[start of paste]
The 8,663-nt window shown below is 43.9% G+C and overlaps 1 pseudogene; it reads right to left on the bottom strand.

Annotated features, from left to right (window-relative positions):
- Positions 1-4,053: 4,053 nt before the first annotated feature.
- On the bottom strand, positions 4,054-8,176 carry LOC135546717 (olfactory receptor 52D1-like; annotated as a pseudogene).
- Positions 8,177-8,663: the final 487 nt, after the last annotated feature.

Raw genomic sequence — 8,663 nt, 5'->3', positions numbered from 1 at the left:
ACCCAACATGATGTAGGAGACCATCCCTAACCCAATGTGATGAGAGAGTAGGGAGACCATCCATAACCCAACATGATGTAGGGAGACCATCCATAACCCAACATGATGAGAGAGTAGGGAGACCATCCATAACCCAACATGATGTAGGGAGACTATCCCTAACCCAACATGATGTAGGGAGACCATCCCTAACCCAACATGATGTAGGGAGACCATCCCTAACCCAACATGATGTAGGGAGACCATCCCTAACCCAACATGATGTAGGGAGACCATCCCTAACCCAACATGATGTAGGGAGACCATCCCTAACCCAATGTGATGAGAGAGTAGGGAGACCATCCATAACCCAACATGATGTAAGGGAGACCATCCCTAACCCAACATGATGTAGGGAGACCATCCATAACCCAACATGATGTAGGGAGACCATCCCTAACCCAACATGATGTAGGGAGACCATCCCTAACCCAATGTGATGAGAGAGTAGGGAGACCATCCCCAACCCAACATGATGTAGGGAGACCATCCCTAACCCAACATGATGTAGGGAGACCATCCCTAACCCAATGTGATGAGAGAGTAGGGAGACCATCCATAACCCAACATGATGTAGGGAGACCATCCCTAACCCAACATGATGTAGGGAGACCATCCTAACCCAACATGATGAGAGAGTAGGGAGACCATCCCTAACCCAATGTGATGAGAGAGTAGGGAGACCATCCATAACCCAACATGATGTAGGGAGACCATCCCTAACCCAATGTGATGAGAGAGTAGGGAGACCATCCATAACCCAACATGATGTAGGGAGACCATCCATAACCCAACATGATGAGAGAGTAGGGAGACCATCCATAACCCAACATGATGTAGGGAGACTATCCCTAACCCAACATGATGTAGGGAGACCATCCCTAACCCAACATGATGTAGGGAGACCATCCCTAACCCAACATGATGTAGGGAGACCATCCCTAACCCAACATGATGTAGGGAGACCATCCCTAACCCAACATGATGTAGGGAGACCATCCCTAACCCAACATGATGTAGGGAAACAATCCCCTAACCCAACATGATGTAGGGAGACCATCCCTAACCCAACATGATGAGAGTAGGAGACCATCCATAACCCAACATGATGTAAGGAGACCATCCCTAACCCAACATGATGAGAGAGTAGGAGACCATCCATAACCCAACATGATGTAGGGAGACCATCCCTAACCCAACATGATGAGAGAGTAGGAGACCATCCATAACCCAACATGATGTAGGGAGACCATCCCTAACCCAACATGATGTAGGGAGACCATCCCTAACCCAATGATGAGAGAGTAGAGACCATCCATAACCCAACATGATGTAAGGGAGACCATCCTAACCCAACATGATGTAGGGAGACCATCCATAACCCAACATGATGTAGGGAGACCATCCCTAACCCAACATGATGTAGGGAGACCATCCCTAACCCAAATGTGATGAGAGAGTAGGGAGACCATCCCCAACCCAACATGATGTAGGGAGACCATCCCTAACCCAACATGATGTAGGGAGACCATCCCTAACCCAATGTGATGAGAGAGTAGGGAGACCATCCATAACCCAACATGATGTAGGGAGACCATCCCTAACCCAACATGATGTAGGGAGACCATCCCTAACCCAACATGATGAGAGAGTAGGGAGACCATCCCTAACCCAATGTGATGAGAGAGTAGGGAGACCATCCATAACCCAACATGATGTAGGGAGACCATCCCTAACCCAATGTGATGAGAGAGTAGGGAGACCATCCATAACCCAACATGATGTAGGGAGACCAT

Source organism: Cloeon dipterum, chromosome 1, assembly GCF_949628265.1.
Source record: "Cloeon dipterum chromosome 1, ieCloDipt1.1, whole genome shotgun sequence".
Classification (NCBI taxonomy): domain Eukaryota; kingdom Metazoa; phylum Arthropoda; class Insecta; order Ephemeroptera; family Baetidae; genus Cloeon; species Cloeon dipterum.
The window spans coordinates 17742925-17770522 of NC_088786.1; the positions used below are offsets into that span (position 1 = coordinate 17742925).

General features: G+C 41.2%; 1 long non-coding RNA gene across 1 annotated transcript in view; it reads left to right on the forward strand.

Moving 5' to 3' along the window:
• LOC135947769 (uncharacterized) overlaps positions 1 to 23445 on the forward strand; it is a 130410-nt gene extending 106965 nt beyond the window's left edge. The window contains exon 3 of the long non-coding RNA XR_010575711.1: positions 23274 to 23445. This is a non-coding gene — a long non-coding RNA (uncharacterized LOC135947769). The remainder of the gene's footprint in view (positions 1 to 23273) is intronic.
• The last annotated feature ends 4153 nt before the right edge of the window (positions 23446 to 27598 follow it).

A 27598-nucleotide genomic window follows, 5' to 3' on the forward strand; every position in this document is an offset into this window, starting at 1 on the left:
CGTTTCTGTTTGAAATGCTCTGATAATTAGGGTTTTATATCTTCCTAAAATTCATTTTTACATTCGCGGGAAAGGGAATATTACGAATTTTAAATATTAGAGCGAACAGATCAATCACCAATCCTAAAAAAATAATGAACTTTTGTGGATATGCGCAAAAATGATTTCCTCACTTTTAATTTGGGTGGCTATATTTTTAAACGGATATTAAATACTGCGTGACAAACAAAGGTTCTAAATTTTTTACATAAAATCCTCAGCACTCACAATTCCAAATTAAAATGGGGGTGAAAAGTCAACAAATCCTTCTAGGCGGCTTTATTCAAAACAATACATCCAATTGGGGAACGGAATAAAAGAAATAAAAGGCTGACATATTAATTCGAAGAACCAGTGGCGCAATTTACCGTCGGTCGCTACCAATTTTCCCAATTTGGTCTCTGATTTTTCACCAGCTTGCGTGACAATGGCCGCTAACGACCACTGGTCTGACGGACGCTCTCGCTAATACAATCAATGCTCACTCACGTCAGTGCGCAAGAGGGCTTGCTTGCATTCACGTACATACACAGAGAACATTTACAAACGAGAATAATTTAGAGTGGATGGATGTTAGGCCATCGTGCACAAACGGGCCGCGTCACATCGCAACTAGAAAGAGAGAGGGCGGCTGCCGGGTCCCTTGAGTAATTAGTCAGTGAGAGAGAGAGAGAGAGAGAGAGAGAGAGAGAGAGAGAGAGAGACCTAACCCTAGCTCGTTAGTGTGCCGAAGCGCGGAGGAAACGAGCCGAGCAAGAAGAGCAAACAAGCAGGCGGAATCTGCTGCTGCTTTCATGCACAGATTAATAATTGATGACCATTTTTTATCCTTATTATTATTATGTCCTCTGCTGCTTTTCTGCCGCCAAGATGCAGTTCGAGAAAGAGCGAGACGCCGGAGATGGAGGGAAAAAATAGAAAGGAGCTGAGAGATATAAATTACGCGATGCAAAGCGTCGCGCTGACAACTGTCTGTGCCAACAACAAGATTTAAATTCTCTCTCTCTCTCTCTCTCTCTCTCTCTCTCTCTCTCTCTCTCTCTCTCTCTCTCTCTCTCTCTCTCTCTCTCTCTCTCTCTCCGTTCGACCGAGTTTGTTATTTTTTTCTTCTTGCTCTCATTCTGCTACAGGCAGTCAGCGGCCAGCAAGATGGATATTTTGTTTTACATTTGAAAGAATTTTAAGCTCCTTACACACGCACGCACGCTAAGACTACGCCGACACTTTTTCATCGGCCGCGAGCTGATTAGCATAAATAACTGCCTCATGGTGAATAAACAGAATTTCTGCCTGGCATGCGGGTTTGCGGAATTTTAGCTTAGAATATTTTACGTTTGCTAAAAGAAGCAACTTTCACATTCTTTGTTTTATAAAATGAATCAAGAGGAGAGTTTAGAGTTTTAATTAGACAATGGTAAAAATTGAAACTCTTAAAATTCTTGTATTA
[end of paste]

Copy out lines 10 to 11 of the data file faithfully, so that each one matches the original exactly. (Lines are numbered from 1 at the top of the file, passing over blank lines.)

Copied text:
Classification (NCBI taxonomy): domain Eukaryota; kingdom Metazoa; phylum Arthropoda; class Insecta; order Ephemeroptera; family Baetidae; genus Cloeon; species Cloeon dipterum.
The window spans coordinates 17742925-17770522 of NC_088786.1; the positions used below are offsets into that span (position 1 = coordinate 17742925).